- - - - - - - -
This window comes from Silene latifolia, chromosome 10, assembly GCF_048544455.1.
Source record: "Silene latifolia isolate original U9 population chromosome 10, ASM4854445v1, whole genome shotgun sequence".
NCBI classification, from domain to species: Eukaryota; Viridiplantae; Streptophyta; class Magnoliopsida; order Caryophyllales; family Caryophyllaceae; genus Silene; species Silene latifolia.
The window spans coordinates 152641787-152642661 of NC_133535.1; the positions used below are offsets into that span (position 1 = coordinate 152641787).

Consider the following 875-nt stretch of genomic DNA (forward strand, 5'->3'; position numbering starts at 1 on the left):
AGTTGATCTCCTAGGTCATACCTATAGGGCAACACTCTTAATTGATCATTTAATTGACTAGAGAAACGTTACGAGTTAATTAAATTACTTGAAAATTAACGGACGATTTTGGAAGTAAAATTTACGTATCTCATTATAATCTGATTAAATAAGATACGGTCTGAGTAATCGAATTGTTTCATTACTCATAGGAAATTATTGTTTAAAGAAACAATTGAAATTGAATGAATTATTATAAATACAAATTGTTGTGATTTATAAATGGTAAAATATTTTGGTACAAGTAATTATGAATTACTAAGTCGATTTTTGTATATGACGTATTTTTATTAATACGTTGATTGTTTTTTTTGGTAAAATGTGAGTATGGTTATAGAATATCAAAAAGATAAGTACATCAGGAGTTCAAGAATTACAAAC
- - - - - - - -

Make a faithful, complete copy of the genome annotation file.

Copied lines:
This window comes from Silene latifolia, chromosome 10, assembly GCF_048544455.1.
Source record: "Silene latifolia isolate original U9 population chromosome 10, ASM4854445v1, whole genome shotgun sequence".
NCBI classification, from domain to species: Eukaryota; Viridiplantae; Streptophyta; class Magnoliopsida; order Caryophyllales; family Caryophyllaceae; genus Silene; species Silene latifolia.
The window spans coordinates 152641787-152642661 of NC_133535.1; the positions used below are offsets into that span (position 1 = coordinate 152641787).

Consider the following 875-nt stretch of genomic DNA (forward strand, 5'->3'; position numbering starts at 1 on the left):
AGTTGATCTCCTAGGTCATACCTATAGGGCAACACTCTTAATTGATCATTTAATTGACTAGAGAAACGTTACGAGTTAATTAAATTACTTGAAAATTAACGGACGATTTTGGAAGTAAAATTTACGTATCTCATTATAATCTGATTAAATAAGATACGGTCTGAGTAATCGAATTGTTTCATTACTCATAGGAAATTATTGTTTAAAGAAACAATTGAAATTGAATGAATTATTATAAATACAAATTGTTGTGATTTATAAATGGTAAAATATTTTGGTACAAGTAATTATGAATTACTAAGTCGATTTTTGTATATGACGTATTTTTATTAATACGTTGATTGTTTTTTTTGGTAAAATGTGAGTATGGTTATAGAATATCAAAAAGATAAGTACATCAGGAGTTCAAGAATTACAAAC